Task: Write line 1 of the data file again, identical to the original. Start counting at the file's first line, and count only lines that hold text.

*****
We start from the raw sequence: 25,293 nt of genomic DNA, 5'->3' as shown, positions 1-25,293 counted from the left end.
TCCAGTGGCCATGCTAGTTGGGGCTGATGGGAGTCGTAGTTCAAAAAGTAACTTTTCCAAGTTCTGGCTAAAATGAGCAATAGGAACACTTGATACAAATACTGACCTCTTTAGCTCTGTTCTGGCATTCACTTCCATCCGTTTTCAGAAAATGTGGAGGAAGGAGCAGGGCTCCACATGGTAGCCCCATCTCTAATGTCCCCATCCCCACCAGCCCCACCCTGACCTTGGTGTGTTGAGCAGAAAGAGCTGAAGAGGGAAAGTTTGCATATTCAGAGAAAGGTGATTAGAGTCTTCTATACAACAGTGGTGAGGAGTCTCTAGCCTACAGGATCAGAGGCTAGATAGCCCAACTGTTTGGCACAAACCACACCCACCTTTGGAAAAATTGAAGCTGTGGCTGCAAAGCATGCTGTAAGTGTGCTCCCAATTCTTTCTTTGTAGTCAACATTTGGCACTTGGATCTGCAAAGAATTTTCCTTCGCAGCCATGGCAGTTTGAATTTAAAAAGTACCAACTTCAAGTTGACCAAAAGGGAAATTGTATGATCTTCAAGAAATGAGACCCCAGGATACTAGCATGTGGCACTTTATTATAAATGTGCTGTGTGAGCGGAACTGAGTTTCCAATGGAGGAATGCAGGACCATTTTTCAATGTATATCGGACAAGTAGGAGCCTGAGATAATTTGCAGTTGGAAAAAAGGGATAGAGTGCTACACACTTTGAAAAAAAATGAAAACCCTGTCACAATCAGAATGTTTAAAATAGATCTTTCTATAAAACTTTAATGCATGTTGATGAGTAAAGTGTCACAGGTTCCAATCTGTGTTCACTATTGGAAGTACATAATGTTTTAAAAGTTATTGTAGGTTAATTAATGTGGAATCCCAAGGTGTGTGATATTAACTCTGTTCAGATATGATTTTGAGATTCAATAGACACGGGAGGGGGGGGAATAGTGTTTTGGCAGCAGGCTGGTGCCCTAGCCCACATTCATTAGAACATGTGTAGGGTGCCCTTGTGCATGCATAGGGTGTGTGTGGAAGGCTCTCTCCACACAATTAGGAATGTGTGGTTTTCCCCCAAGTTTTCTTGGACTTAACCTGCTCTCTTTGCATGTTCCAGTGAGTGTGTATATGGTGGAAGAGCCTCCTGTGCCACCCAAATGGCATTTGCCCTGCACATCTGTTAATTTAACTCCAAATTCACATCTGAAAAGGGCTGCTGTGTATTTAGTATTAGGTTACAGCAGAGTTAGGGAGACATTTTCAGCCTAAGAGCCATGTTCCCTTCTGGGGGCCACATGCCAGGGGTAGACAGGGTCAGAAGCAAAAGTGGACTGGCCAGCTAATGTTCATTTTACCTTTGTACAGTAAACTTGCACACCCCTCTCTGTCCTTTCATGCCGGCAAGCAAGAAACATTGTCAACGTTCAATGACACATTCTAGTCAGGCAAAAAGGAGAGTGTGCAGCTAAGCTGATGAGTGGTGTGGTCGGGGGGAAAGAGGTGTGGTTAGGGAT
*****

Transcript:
We start from the raw sequence: 25,293 nt of genomic DNA, 5'->3' as shown, positions 1-25,293 counted from the left end.